1 Saad Eddin Ibrahim, “Crises, Elites and Democratization in the Arab World,” Middle East Journal, Spring 1993; Mohammad Harbi, Le FLN, Mirages et réalities (Paris: 1980), and L’Algérie et son Destin – Croyants et Citoyens (Paris: 1993); Abdelkader Yesfsah, Processus de Légitimation du Pouvoir Militaire et la Construction de l’Etat en Algérie (Paris: 1982); John Ruedy, Modern Algeria; The Origins and Development of a Nation (Indiana: 1992); Robert Malley, The Call from Algeria: Third Worldism, Revolution and the Turn to Islam (Berkeley: 1996); Roger Murray and Tom Weingraf, “The Algerian Revolution,” New Left Review, December 1963.
2 Ernest Gellner, “The Unknown Apollo of Biskra: The Social Base of Algerian Puritanism,” Government and Opposition, Summer 1974; Lahourai Addi, L’ Algérie et la Démocratie: Pouvoir et Crise du Politique dans l’Algérie Contemporaine (Paris: 1995); Jean-Claude Vatin, “Religious Resistance and State Power in Algeria,” Islam and Power, eds. Alexander S. Cudsi and Ali Hilal Dessouki (Baltimore, MD: 1981), pp. 119-157.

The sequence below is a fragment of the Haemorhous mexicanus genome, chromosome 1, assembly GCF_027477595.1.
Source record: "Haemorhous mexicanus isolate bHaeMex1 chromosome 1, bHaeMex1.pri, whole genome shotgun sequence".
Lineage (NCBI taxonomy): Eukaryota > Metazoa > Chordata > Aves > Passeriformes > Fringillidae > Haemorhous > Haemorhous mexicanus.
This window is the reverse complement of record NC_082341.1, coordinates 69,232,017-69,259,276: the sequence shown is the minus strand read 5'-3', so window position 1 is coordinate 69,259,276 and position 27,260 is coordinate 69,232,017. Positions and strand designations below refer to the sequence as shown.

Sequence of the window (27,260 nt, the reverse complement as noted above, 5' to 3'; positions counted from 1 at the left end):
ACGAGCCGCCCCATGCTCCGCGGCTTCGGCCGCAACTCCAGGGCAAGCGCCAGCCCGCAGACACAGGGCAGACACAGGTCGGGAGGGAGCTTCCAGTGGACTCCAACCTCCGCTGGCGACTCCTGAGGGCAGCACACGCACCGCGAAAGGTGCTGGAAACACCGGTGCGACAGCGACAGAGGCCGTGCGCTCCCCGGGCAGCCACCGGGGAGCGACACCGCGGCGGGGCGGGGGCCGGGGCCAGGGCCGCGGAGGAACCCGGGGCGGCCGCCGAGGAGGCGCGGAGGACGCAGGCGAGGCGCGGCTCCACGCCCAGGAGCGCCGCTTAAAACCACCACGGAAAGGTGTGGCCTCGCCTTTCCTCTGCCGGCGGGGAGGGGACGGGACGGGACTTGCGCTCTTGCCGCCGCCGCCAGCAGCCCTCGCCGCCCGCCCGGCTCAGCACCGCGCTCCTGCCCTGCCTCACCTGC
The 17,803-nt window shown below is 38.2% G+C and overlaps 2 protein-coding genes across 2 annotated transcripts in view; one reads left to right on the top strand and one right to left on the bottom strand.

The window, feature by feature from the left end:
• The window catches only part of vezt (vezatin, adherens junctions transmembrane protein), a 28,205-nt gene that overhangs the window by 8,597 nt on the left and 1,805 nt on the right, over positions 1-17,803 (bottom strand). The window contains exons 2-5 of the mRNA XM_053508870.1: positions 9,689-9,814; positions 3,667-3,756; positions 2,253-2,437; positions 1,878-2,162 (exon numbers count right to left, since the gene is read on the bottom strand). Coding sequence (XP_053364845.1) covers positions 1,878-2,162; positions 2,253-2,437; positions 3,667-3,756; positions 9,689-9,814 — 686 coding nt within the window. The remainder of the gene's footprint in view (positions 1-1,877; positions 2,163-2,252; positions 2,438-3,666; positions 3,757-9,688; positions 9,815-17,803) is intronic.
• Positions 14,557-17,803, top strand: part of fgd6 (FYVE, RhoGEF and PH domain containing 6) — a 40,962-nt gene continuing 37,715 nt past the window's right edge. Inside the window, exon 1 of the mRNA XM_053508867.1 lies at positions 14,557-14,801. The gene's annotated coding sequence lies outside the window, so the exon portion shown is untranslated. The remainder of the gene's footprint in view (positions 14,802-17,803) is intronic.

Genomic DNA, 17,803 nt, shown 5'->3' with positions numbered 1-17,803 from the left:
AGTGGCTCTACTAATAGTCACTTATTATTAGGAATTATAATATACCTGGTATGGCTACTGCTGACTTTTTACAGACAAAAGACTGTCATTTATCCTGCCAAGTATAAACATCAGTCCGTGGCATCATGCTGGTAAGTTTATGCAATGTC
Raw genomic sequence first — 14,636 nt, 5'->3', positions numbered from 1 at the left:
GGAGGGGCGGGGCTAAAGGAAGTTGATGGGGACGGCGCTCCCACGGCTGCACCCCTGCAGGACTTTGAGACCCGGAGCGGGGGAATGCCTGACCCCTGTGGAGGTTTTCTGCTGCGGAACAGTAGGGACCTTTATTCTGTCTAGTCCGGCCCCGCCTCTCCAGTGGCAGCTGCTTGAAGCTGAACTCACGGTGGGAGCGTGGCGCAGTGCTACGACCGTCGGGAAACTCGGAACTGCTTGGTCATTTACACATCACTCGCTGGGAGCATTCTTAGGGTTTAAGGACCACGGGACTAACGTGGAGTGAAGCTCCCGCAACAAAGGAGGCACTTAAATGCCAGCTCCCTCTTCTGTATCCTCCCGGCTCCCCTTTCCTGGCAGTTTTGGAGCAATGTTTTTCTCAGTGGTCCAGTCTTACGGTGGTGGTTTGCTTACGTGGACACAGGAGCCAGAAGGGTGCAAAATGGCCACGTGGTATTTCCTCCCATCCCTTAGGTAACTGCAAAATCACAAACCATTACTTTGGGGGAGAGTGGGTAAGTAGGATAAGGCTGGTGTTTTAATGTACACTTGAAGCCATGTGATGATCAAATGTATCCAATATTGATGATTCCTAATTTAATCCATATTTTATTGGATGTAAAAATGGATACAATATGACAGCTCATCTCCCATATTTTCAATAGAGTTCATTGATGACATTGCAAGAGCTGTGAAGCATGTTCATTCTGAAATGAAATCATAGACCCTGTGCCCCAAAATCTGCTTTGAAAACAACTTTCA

3 Francois Burgat, The Islamic Movement in North Africa (Austin, TX: 1993), pp. 25-63; John Entelis, Algeria: The Revolution Institutionalized (Boulder, CO: 1986); Franz Fanon, The Wretched of the Earth (New York: 1968); William Quandt, Between Ballots and Bullets: Algeria’s Transition from Authoritarianism (Washington,DC: 1998), pp. 15-42; Matthew Connelly, A Diplomatic Revolution: Algeria’s Fight for Independence and the Origins of the Post-Cold War Era (Oxford: 2001).
4 Bradford Dillman, State and Private Sector in Algeria: The Politics of Rent-Seeking and Failed Development (Boulder, CO: 2000); John Entelis, “Sonatrach: The Political Economy of an Algerian State Institution,” Middle East Journal, Winter 1999; John Nellis, “Social Management in Algeria,” Journal of Modern African Studies; Arslan Humbaraci, Algeria: A Revolution that Failed (New York: 1964), pp. 23-38; Mahfoud Bennoune, “The Industrialization of Algeria: An Overview,” Contemporary North Africa, ed. Halim Barakat (London: 1985); Marina Lazerg, The Emergence of Class in Algeria (Boulder, CO: 1976).
5 John Ruedy, Modern Algeria: The Origins and Development of a Nation (Indiana: 1992), pp. 29-89; William Quandt, Revolution and Political Leadership: Algeria, 1954-1968 (Cambridge: 1969), pp. 24-65.